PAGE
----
• Pregnancy – Pregnancy can increase the likelihood of developing flat feet for several reasons. The first is additional weight and wear and tear on the tendons. In addition to increased wear and tear, pregnancy releases a hormone in women that allows their body to become more flexible, to prepare for the birth of the child. This hormone aptly called “relaxin” loosens the joints, ligaments, and muscles in pregnant women to prepare the body for delivery. This relaxing hormone, however, can add to the body’s tendency to sustain injuries such as fallen arches or flat feet.
  • Rheumatoid Arthritis – This painful disease can affect the joints of the feet and cause inflammation in the surrounding tissues, ligaments, and tendons. This inflammation, sustained over time, can result in injury to the ligaments and tendons that form the arch of the foot.
  • Running – Long-time runners are more likely to injure the feet and ankles, especially straining the posterior tibial tendon, resulting in flat feet.
  • Larger feet – Having large feet increases a person’s risk of developing flat feet or fallen arches.

Flat Foot Problems

Many people with flat feet never experience any associated problems like pain or discomfort. For people who simply never developed arches, this condition may never present any problems, as their feet are otherwise healthy and flexible. When flat feet are the result of injury or age, however, changes in a person’s gait or walking mechanics may result in complications or pain.

The most common problem for individuals with flat feet is foot pain. Pain in the foot may occur anywhere, depending on the way the arch is falling and which tendons are being stretched or injured. The entire foot may hurt, or just in places like the ankle. Altered walking and running mechanics can result in pain in the knees, calves, hips, thighs, or back. Flat feet can also result in over-pronation, which can lead to ankle pain or Achilles tendonitis.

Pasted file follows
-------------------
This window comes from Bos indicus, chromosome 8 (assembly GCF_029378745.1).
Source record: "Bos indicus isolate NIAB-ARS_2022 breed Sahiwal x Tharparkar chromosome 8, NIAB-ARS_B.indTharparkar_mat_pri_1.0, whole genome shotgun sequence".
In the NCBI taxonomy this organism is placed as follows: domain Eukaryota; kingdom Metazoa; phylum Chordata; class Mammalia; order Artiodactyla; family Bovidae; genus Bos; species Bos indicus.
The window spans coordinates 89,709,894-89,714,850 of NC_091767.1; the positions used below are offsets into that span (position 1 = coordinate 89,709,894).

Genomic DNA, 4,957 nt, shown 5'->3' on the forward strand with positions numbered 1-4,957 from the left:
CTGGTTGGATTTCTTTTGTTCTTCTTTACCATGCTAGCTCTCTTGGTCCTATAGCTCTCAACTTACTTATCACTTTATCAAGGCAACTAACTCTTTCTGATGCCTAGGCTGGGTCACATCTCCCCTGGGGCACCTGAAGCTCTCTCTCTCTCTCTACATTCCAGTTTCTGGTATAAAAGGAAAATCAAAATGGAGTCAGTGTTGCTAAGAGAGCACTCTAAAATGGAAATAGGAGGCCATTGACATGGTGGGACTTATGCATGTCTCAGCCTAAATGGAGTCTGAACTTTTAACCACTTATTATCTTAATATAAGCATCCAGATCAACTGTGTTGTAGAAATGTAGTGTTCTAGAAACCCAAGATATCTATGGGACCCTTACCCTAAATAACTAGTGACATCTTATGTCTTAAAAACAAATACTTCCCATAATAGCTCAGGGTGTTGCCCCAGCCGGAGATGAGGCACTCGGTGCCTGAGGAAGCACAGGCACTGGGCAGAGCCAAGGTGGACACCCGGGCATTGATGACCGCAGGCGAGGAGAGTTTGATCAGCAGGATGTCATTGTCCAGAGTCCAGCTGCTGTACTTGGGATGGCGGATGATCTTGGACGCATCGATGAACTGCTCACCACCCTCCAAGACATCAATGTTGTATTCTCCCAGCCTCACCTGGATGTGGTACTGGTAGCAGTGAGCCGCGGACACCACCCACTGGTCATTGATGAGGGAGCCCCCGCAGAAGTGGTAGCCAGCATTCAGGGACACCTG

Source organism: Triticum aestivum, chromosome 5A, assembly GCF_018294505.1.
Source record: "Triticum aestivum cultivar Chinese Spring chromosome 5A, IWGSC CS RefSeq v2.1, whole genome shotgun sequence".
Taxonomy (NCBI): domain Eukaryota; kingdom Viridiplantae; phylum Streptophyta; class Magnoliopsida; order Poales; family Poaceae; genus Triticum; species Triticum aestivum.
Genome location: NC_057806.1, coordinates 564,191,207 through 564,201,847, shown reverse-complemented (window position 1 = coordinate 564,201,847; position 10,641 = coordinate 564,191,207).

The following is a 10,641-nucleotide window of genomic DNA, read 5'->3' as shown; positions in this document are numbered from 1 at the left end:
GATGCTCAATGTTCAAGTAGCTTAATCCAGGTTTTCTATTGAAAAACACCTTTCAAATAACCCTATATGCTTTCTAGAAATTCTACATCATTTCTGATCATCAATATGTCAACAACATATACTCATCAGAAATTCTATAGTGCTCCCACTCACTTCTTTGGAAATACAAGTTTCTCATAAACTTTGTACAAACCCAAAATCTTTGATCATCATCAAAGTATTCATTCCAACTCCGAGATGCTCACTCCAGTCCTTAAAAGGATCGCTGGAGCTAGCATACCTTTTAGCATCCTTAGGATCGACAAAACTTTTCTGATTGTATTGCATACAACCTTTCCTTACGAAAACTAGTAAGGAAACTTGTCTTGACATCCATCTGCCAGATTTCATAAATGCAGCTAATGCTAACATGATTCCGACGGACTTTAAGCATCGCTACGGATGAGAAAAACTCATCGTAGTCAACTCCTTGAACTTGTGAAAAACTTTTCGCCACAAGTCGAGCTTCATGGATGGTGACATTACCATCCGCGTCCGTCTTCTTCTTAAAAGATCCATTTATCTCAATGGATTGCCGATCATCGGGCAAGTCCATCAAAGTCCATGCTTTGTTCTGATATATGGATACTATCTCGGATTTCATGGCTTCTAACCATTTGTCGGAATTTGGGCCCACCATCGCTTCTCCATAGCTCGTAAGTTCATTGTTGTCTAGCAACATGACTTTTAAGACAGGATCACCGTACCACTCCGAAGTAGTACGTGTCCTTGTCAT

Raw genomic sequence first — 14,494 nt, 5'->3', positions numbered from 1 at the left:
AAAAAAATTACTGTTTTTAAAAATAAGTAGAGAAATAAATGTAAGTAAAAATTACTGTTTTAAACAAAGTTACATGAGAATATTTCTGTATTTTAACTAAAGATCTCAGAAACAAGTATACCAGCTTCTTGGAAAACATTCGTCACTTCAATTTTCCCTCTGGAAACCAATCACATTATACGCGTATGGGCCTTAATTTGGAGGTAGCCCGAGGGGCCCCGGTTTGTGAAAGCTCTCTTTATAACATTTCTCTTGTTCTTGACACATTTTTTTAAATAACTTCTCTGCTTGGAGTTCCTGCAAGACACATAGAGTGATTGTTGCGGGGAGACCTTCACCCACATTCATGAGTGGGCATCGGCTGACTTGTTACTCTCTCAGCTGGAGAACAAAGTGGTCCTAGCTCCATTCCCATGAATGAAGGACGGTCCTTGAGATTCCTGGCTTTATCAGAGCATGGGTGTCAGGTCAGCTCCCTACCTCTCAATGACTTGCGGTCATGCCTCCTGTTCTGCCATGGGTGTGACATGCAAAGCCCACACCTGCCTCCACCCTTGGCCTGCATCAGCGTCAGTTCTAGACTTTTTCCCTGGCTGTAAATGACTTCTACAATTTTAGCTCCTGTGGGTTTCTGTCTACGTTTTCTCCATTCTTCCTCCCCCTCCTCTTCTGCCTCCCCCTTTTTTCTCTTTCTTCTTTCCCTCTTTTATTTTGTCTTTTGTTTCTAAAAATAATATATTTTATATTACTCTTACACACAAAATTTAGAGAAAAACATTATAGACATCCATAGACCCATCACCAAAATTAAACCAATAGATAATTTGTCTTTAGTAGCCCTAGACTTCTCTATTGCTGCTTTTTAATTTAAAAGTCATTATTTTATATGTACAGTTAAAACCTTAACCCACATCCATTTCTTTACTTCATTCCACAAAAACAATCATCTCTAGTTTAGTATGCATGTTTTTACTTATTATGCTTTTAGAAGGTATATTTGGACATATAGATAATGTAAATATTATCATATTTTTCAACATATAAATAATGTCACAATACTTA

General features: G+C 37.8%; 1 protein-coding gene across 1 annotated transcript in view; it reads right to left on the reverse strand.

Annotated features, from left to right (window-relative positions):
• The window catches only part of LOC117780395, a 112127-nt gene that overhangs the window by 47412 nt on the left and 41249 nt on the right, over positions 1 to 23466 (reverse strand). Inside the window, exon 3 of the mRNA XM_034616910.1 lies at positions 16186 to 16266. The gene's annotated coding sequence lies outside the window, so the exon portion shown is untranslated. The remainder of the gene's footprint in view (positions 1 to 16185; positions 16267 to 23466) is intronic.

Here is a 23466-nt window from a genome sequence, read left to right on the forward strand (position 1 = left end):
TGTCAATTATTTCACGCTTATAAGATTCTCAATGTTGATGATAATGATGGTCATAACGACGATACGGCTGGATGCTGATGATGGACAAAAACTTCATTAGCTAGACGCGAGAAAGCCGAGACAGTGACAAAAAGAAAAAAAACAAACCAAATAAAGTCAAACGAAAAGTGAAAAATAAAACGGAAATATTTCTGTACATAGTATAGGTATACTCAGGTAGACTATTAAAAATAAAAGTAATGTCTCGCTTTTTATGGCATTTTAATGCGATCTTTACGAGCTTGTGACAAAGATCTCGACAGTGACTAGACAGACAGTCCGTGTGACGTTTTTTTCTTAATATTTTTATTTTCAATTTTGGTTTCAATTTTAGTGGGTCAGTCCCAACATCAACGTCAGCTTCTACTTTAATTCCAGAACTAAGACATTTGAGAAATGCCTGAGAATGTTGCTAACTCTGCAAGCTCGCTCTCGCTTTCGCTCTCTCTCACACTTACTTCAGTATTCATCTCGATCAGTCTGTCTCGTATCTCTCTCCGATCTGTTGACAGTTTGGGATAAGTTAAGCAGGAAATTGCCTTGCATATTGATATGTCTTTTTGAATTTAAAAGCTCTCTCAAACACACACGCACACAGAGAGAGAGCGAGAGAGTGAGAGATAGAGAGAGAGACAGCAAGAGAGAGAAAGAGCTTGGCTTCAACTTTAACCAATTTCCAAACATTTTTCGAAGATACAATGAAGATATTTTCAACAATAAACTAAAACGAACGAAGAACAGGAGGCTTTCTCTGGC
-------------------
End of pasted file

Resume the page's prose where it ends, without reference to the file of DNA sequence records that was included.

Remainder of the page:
Flat Foot Pain

The most common complaint for individuals with fallen arches is pain in the foot or ankle. Where a person experiences pain from flat feet depends on the reason for the flat feet and what tendons or muscles are being abnormally stretched or damaged as a result. Flat feet can result in a change in body mechanics, altering the way a person walks or runs. This change in movement can result in pain or injury in other places in the body, such as the knees, calves, hips, thighs, or back. Flat feet can also result in over-pronation, which can lead to ankle pain or Achilles tendonitis.

If you suffer from flat foot pain, schedule a consultation with Dr. Kleis. Dr. Jeffery Kleis is a podiatrist in Costa Mesa with more than 25 years of experience treating feet and ankles problems. Dr. Kleis will conduct a thorough examination to determine the cause of your foot pain and develop a treatment plan that will have you back on your feet in no time!

For an evaluation of your flat foot pain, schedule a consultation with Dr. Kleis today by calling (714) 760-4944 or book an appointment online

Fallen Arches

Fallen arches is another term for flat feet. Fallen arches can be a result of genetics, injury, or age. Some people simply never develop an arch as a child. All babies are born with flat feet and the arch develops before a child is five years old, most of the time. Some people, however, never develop an arch or the arch fails to develop to the extent that it should, resulting in flat feet. Other people develop arches as a child, but experience injuries that cause the arches to fall over time.